I recently read an article entitled Capitalism is killing Our Morals, Our Future. I found it most interesting because I agree with much of it. The premise of the article is that if the inequality gap between billionaires (who control the vast majority of the world’s wealth) and the rest of the world (over a billion people live on less than two dollars a day) continues to grow, it will fuel more revolutions and wars, which will only add more billionaires and more people living in poverty.
The article highlights Harvard philosopher Michael Sandel, (author of Money Can’t Buy: The Moral Limit of Markets and Justice: What’s the Right Thing to Do?) who claims capitalism is undermining America’s moral values, while most Americans are in denial of the impact. He writes: “Americans have drifted from having a market economy to becoming a market society… where almost everything is up for sale… a way of life where market values seep into almost every sphere of life and sometimes crowd out or corrode important values, non-market values.”
Today almost everything can be bought and sold, and people will do anything for money. Markets and market values govern our lives as never before. I gave some thought to my own situation regarding money vs. morals. As a writer, that means the difference between writing what I’m motivated to write vs. writing what I think will sell.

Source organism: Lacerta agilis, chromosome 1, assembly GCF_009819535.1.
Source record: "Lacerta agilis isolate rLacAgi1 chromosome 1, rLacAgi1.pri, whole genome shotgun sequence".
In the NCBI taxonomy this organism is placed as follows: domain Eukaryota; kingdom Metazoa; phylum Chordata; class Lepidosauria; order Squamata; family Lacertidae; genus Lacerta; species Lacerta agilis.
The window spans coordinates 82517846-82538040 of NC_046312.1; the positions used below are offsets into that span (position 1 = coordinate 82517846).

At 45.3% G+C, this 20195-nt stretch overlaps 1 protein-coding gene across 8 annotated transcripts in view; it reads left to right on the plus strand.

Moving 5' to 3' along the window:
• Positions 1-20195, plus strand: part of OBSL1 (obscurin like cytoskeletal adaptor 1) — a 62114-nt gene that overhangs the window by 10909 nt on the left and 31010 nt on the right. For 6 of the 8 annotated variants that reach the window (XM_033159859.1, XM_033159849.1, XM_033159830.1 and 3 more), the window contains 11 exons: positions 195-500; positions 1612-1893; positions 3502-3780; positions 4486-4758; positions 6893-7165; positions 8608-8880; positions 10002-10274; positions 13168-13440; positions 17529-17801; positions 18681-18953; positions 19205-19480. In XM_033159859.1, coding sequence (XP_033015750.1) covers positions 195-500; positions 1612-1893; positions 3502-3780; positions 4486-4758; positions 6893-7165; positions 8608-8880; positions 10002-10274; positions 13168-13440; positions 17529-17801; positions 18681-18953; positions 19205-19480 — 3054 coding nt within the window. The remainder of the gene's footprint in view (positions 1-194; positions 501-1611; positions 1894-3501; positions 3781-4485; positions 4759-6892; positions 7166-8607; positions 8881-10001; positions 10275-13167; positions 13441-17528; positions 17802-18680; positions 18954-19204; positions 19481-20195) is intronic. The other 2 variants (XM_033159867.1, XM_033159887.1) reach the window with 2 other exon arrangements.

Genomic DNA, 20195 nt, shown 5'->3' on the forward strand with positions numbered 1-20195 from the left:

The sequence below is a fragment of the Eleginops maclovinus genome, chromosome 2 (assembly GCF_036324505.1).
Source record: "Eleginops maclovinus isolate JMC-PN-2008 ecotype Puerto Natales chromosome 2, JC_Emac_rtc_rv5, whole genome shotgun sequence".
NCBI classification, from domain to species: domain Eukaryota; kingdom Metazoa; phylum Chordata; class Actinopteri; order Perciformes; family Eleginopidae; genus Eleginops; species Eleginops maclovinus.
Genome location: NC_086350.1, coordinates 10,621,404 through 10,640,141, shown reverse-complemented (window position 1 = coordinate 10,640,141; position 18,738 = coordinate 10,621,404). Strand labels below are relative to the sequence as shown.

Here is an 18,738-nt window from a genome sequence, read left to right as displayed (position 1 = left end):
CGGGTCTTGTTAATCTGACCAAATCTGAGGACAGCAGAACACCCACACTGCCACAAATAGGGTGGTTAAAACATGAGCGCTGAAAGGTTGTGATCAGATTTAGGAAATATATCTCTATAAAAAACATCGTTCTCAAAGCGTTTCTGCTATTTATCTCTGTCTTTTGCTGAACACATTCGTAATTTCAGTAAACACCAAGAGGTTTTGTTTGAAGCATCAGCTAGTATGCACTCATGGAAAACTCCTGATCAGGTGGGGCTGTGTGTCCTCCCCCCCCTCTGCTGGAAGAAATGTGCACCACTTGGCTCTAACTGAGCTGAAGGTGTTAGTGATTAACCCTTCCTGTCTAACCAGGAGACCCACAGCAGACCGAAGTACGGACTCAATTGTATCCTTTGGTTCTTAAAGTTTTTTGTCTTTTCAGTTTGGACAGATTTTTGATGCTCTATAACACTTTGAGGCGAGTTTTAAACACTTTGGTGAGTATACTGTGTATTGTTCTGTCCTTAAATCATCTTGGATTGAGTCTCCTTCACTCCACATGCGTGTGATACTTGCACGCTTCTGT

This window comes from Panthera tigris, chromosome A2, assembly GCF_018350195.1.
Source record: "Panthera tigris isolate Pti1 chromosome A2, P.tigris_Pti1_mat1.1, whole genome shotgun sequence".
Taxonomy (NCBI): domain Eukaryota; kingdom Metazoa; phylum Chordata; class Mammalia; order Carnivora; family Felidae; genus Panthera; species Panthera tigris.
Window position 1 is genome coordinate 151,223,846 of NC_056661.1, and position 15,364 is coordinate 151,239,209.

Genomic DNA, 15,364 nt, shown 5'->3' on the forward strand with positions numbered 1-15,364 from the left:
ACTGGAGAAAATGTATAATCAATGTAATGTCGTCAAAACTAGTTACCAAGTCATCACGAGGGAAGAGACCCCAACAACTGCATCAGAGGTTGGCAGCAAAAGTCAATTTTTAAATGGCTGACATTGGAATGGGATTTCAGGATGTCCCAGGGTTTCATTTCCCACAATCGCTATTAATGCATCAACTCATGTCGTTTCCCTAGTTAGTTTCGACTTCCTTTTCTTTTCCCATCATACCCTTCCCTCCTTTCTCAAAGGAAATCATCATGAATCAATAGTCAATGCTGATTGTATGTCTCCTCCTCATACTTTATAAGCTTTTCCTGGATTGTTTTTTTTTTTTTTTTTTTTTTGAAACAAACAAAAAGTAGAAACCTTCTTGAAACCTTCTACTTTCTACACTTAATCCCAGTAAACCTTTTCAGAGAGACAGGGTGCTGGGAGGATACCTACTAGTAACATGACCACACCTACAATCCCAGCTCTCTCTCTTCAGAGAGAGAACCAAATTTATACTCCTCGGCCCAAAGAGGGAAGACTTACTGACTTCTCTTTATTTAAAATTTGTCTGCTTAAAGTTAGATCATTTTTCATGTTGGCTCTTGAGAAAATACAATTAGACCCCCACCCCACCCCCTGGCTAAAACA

I’ve been in many discussions with my peers on this subject. All writers want to sell their work, every novelist wants to create the next 50 Shades. Some only want the money, some want fame, some are simply looking for validation that what they write is good and appreciated, while others have a message they want to share with the world. I think most writes want all four. The difference I see is that many writers are willing compromise their art for money. That is, many of the writers I’ve talked to write stories they think the publishers and readers want to read, rather than writing what their heart dictates. True for some but not all.
I happen to be in the lucky position of being financially secure, so I can write whatever I please without needing to skip meals. That does not make me any more moral than my peers, and it doesn’t mean my books are any better. It simply means that I create what moves me in the way I want to write it.
If I needed more money I would be cranking out erotica, which seems to outsell everything. But unfortunately, that doesn’t twirl my skirt. For years I’ve written gay romance, but now my muse is leading me toward mainstream fiction. Will readers follow my shift in genre? Probably not. I’m going there anyway because that is what interests me, and I like the freedom of crafting stories the way I see fit. I believe they are better stories because of that freedom.
So for now, I haven’t traded in my morals for cash. That may change in the future, but today I’ll write what I want.